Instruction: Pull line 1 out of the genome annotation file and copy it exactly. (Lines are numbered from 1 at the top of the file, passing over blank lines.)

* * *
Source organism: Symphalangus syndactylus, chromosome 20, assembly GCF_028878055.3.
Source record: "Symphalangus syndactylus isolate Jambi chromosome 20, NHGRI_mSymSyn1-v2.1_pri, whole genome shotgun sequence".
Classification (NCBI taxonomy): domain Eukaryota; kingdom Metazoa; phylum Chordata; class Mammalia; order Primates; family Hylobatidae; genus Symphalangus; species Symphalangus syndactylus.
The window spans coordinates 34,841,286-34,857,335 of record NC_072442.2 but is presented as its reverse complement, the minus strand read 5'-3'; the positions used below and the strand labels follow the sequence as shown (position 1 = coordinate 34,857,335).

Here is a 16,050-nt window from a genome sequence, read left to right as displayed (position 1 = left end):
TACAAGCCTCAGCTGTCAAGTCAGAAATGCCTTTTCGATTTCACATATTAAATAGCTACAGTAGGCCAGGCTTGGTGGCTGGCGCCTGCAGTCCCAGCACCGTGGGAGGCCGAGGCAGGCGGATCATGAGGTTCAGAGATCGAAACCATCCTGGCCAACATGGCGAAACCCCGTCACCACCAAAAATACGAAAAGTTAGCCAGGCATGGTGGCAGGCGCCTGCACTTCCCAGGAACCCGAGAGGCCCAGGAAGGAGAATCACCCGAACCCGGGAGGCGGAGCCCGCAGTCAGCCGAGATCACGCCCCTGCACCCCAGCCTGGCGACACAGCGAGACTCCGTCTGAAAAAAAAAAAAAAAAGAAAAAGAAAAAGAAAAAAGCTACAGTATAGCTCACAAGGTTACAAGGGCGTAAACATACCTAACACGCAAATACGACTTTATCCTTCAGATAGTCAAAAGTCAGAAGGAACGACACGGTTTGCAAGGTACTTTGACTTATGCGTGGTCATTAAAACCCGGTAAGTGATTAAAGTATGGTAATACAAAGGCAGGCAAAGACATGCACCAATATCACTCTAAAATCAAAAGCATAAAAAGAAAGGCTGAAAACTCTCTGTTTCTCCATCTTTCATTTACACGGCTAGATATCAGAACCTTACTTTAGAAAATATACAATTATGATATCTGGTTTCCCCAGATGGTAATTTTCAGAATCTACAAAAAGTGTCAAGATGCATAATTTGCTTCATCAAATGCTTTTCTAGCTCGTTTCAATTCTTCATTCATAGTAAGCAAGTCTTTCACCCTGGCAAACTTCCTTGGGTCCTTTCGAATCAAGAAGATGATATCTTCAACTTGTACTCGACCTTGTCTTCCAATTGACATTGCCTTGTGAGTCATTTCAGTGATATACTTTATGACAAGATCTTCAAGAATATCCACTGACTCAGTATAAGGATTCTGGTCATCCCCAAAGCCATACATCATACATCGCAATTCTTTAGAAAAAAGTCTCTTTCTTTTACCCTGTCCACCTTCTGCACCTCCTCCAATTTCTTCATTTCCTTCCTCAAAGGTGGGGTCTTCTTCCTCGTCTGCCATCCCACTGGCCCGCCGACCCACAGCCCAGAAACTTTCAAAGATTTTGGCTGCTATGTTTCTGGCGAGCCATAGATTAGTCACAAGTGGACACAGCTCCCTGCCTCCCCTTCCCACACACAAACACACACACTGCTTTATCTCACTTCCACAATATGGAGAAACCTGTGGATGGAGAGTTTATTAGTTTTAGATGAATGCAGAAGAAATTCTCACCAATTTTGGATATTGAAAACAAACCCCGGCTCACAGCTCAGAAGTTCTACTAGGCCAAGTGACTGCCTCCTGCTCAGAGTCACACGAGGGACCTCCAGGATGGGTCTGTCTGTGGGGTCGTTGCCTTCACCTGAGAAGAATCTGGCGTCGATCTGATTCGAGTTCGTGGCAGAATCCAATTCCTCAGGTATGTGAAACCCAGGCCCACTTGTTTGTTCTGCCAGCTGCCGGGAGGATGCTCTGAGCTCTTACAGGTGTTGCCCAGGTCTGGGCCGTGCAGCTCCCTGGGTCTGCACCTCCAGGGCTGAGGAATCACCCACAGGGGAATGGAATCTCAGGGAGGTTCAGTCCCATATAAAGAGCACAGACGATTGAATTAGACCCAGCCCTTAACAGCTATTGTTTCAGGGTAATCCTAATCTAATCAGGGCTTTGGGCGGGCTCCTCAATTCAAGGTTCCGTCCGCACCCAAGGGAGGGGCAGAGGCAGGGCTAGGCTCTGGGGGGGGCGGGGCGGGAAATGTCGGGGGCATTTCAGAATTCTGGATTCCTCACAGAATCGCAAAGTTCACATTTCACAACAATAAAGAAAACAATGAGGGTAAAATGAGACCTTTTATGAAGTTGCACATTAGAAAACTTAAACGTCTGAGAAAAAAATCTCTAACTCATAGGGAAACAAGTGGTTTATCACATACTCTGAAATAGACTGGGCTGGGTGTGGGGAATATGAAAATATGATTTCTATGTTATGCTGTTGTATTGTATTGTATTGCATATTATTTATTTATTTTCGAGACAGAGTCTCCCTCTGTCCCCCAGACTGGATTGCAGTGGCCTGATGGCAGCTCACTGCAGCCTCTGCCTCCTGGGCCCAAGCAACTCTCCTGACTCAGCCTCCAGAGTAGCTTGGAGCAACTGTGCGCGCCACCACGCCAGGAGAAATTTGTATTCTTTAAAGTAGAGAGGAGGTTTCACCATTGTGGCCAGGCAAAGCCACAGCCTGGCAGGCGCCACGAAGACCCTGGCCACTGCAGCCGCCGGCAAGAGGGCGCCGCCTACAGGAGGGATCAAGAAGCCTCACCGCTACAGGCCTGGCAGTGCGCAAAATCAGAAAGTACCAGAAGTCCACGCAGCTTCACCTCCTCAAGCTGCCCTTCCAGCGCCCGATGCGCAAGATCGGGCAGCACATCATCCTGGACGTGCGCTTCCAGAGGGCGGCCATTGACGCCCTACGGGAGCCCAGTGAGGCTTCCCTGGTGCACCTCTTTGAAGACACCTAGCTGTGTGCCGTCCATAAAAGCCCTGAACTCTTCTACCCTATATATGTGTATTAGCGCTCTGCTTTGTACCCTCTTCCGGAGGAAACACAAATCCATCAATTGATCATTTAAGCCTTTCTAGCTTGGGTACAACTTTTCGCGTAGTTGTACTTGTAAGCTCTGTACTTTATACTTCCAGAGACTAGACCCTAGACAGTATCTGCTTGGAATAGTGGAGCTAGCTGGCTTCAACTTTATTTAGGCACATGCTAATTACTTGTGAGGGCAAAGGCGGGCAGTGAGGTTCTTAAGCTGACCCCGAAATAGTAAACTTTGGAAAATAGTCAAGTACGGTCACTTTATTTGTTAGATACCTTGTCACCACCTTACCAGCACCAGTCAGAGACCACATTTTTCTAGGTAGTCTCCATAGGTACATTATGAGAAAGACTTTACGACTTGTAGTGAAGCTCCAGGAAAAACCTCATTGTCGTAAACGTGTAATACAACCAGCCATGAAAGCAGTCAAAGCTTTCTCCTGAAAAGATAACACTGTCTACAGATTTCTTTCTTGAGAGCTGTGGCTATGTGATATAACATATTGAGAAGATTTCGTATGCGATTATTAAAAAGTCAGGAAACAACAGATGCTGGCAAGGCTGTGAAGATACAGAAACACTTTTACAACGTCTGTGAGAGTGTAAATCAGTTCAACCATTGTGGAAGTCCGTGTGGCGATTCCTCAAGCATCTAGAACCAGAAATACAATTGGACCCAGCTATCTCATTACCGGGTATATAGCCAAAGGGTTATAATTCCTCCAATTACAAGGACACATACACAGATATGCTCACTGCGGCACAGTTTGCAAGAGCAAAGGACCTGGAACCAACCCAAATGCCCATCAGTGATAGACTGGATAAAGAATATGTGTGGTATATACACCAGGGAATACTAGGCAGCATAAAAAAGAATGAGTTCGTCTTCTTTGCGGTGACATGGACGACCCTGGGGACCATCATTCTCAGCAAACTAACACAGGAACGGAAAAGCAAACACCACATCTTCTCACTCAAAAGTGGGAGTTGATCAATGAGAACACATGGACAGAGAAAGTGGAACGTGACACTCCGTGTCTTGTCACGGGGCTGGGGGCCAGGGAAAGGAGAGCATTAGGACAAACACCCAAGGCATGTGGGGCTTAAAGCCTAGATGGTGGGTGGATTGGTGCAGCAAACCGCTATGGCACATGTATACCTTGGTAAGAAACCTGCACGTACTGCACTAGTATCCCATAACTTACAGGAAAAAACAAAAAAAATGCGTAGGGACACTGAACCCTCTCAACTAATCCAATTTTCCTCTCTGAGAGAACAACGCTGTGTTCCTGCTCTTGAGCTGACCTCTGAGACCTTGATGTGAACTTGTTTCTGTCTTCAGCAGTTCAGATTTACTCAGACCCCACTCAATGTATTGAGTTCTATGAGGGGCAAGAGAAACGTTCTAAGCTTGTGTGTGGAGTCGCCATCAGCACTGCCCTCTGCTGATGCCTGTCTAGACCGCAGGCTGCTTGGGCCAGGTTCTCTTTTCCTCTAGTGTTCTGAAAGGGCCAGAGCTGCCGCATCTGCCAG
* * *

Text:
Source organism: Symphalangus syndactylus, chromosome 20, assembly GCF_028878055.3.